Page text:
The New York attorney general has settled with five major technology and financial companies, requiring each company to implement basic security on its mobile applications.
Settlements Credit Strength Sesame, Equifax (Yes, This is Equifax), Priceline, Spark Networks, and Western Union to ensure that data sent between the application and its servers is encrypted. In particular, the prosecutor said their applications "could have allowed sensitive information entered by users – such as passwords, social security numbers, credit card numbers and bank account numbers – to be intercepted by hackers using simple and widespread techniques."
In other words, mobile apps "failed all" to correctly launch and implement HTTPS, one of the lowest security measures in any security for the modern application.
HTTPS certificates (also known as SSL / TLS certificates) encrypt data between a device, such as your phone, computer, website, or application server, ensuring that sensitive data, such as credit card numbers or passwords, can not be intercepted as it travels through Internet – whether it's someone on the same Wi-Fi network at the cafe or the nearest federal intelligence agency.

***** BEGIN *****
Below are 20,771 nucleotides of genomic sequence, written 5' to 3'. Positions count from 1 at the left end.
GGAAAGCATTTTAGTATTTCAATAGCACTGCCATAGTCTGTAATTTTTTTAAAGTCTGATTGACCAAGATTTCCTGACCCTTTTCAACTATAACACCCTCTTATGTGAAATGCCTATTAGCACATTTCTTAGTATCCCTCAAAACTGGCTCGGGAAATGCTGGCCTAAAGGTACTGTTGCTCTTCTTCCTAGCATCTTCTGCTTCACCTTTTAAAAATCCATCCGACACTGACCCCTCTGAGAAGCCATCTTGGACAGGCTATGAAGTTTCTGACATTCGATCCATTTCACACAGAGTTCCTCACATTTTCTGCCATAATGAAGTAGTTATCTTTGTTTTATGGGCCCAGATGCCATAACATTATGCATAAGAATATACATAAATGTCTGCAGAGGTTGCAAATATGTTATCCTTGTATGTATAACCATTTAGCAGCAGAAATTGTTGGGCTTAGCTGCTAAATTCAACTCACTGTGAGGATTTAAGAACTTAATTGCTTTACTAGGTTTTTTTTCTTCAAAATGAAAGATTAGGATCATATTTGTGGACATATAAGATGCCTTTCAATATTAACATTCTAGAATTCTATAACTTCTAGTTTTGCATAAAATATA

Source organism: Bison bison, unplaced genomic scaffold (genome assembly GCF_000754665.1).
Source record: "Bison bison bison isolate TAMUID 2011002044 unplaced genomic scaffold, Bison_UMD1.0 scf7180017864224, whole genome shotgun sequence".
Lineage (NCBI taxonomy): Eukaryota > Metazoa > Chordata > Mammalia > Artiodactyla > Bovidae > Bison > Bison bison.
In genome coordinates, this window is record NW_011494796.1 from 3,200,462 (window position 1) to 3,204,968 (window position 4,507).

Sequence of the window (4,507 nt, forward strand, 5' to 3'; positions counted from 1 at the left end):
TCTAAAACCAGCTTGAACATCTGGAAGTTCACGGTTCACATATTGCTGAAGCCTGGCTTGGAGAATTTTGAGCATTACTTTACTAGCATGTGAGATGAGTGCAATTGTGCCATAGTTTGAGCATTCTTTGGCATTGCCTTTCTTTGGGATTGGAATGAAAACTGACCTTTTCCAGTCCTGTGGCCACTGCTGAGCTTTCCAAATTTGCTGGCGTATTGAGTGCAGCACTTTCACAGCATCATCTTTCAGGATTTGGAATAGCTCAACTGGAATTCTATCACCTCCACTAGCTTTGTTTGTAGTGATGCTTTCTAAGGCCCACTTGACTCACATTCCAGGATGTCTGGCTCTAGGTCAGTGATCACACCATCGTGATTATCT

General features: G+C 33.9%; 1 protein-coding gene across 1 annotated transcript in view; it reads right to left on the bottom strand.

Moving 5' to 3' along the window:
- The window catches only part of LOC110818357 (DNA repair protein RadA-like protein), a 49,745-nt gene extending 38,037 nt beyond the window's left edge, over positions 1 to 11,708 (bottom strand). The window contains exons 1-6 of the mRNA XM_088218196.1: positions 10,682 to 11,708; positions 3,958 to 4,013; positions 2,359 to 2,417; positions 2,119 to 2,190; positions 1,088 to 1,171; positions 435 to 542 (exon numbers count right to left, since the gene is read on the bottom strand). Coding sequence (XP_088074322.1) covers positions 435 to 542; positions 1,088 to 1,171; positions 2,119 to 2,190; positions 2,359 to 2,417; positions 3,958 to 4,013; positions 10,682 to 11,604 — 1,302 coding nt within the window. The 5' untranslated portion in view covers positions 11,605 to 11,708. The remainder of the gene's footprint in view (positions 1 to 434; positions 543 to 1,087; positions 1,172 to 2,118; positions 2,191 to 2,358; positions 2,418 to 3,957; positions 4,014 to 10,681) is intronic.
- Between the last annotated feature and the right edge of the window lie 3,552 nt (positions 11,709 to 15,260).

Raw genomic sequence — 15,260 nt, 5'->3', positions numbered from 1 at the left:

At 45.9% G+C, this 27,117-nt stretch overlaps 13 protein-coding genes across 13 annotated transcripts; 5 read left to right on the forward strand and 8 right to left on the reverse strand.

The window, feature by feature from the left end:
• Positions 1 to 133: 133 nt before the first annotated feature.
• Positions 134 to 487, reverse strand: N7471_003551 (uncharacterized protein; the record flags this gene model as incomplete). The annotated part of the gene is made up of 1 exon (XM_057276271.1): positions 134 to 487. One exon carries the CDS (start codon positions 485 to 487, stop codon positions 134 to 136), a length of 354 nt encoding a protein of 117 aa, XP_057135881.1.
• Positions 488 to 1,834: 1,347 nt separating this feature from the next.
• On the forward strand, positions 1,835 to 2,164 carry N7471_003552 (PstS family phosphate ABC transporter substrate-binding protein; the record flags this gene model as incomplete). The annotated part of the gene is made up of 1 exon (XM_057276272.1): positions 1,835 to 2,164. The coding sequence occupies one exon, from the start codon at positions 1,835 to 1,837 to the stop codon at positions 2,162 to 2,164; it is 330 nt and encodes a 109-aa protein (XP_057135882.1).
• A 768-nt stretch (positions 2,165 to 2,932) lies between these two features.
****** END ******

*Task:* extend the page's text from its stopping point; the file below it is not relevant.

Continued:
These testimonials are more common than ever before, not least when they are not incredibly cheap, They are completely free – Most modern browsers these days will tell you clearly When the website is "not safe". Apps are no different than others, but without a green lock in your browser window, there's often too little to know, especially since your data travels online securely.
At least, through financial and banking applications and dating dates – you just have to assume it, do not you? Duck, wrong.
"Although each company represents users that they have used reasonable security measures to protect their information, companies have failed to test whether mobile applications have this vulnerability is sufficient," the Office of the Attorney General Barbara Underwood said in a statement. "The settlements today require every company to implement comprehensive security programs to protect user information."
Applications were selected after a wide range of application tests in an attempt to find security issues before the incidents. Underwood's office follows in line Federal imposition In recent years by the Federal Trade Commission, which brought action against many application makers – including Credit Karma and Fandango – for not properly implementing HTTPS certificates.
In taking action, the prosecutor gets to keep the signs closer to the companies to move forward to make sure they do not ignore their data security responsibilities.